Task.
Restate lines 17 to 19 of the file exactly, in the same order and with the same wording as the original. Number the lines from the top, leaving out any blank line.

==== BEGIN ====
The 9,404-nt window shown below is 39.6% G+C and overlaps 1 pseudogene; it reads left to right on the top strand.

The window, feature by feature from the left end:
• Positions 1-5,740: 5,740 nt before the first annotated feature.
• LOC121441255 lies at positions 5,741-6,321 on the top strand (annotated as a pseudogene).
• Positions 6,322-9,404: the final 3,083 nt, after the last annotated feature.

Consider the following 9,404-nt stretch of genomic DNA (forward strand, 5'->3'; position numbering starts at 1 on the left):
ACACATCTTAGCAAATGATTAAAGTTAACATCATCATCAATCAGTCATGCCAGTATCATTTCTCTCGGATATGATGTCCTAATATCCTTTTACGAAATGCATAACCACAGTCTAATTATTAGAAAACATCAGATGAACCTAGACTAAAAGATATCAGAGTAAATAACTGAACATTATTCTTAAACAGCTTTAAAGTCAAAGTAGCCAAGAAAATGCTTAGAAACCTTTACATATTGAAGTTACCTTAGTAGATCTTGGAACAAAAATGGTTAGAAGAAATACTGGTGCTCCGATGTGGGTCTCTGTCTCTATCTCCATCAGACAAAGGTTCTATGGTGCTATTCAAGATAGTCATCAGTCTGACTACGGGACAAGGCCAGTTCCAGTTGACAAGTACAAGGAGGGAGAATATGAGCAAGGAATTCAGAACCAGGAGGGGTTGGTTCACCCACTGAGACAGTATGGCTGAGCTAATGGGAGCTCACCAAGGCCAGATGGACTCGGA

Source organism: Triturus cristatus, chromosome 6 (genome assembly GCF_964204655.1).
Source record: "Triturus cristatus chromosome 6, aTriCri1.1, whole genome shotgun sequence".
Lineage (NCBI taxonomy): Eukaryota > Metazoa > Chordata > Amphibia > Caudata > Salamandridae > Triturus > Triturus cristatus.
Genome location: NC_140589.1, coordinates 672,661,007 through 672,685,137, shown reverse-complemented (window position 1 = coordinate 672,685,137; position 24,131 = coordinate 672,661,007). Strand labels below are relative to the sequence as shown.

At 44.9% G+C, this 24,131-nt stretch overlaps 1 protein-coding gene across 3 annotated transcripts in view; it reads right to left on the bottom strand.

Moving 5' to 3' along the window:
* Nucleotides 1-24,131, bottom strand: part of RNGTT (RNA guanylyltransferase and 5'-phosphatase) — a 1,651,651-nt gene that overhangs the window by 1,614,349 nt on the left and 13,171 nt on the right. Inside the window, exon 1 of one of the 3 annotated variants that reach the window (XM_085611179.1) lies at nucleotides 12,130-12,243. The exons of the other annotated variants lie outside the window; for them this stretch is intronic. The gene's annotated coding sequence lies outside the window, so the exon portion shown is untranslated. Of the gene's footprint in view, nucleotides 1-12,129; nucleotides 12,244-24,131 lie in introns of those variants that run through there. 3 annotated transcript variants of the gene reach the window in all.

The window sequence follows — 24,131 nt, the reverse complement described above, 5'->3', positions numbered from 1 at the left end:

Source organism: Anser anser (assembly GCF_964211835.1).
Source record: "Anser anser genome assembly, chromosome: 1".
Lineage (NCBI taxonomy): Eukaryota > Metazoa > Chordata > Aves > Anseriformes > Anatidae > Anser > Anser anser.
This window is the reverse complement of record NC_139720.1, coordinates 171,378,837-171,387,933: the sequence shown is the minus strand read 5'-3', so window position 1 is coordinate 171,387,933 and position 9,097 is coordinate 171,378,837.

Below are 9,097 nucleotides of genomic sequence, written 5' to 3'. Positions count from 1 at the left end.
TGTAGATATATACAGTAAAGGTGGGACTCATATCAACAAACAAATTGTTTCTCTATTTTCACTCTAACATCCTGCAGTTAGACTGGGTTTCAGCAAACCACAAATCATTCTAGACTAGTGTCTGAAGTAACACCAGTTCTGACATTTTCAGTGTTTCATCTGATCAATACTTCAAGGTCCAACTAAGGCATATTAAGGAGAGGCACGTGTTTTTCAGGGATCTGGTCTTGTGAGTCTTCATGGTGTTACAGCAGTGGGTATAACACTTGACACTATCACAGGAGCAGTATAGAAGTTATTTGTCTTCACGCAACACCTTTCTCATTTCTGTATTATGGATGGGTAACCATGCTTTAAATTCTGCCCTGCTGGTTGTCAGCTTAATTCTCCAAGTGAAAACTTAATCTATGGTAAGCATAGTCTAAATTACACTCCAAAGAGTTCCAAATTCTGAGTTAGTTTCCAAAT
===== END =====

Source record: "Anser anser genome assembly, chromosome: 1".
Lineage (NCBI taxonomy): Eukaryota > Metazoa > Chordata > Aves > Anseriformes > Anatidae > Anser > Anser anser.
This window is the reverse complement of record NC_139720.1, coordinates 171,378,837-171,387,933: the sequence shown is the minus strand read 5'-3', so window position 1 is coordinate 171,387,933 and position 9,097 is coordinate 171,378,837.